After closing up its Alpine Village storefront in 2010, Angel City Brewery rooted itself in an expansive, century-old John A. Roebling building in Downtown LA, the former production site for suspension cables that made their way to the likes of the Brooklyn and Golden Gate bridges. The industrial space has a bare-bones, beer hall feel, with plenty of room to spread out among picnic tables beneath a renovated mezzanine while you sip on IPAs, pilsners, lagers and limited releases. Tacos & Trivia Tuesdays bring beer nerds together each week, while karaoke, art shows and one-off events make this communal gathering space a place for more than just beer. If you're a first-time, order the Eureka Wit, a Belgian brew that's remarkably crisp and fruity with a hoppy finish. For IPA fans, the Angeleno IPA is a solid choice with a bold, grapefruit-infused flavor.
MacLeod Ale owners Alastair and Jennifer Boase know a thing or two about “real” ale. The small-batch beers at this Van Nuys brewery are made with imported English grains, naturally carbonated, cask conditioned and served at cellar temperature straight from the casks they were fermented in. In addition to serving some of the best cask beers in LA, the brewery also offers a vast selection of draft and nitro beers. For local beer drinkers, MacLeod provides a taste of something different in a laid-back, friendly atmosphere. For British expats, it’s quite possibly the only place in LA you can get a proper pint. All of the pints are priced at a reasonable $7, with beer flights available for those who fancy a bit of everything. Little Spree, a Yorkshire Pale Ale, is a good place to start your re-education.
At their alehouse in Pasadena and brewpub in Azusa, Congregation’s Trappist monastery theme (stained glass, wrought iron chandeliers and Old English script) provokes actual complaints of blasphemy. Servers in Catholic schoolgirl outfits likely don’t help. Undeterred, this seasoned brewery has perfected an eclectic list of appropriately named beers: Passion of the Kolsch, Dark of the Covenant, Praise on Saison and the popular “Forbidden Fruit” Blackberry Tart Belgian Wit. The Pasadena location’s 20-somethings crowd loves the outdoor seating, 32-tap system with local guest beers and premium imports, full food menu (order the Homemade Brewpub Pretzel) and the explosive Wednesday trivia night.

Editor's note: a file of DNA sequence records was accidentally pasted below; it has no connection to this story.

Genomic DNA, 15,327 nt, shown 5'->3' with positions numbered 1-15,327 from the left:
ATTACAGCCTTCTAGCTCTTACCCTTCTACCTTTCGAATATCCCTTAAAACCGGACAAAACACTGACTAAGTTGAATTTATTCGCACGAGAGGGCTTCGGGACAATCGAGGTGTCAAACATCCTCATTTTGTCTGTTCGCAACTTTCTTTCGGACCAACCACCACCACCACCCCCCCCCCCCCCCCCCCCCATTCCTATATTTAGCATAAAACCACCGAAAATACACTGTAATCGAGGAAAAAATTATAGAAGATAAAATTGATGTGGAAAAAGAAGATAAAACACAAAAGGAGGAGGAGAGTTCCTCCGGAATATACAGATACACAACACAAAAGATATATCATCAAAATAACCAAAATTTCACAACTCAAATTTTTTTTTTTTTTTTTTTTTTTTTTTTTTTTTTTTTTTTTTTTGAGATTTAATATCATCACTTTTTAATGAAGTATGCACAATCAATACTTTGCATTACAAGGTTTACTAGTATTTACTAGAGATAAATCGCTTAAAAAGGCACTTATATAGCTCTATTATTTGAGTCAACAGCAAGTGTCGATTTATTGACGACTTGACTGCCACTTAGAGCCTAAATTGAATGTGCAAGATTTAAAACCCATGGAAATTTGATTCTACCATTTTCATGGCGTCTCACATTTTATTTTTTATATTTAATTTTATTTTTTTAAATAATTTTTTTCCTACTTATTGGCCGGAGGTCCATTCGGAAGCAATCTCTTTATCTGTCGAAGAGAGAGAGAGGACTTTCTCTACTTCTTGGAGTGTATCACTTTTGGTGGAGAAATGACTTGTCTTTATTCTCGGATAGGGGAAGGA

Just around the corner from Torrance's Smog City is Monkish Brewing Co., a family-operated brewery that opened in 2012 and specializes in Belgian beers. You won't find IPAs here—they flat-out don't brew 'em—but who needs an IPA when there's a blonde Galaxy Defender infused with grapefruit, or the Seme Della Vita, a tripel brewed with pistachios and vanilla? First timers should opt for a sampler of four beers: head to the tasting room bar, where they'll give you four wooden tokens and a glass. Beers are poured one at a time and you must bring them back for a quick rinse before your next drink, but if you can't finish all four in one sitting, save your chip and use it for another visit. Need to nosh on something as well? Food trucks sometimes stop by, but you can also help yourself to pretzels and peanuts in the tasting room.
Ohana Brewing Co.'s actual brewery may be located in a Downtown warehouse, but its tasting room is far from industrial—and far from the actual brewery. Instead, head to Alhambra, where a quaint storefront window reads "Ohana Brewing Co." in Hawaiian-inspired script. The family-run operation started in a garage a few years ago, but the tasting room only opened at the beginning of 2014, and it's already offering incredible beers (though tastings are limited to four per customer). A small list of beers range from Saison Miel, a fruitier, honey-infused option, to the Special Tap, which is a rotating selection that Ohana uses to play around with ingredients like cucumber, coffee and kumquat. If you're into beers that are slightly malty, Pacific Ale is a great choice.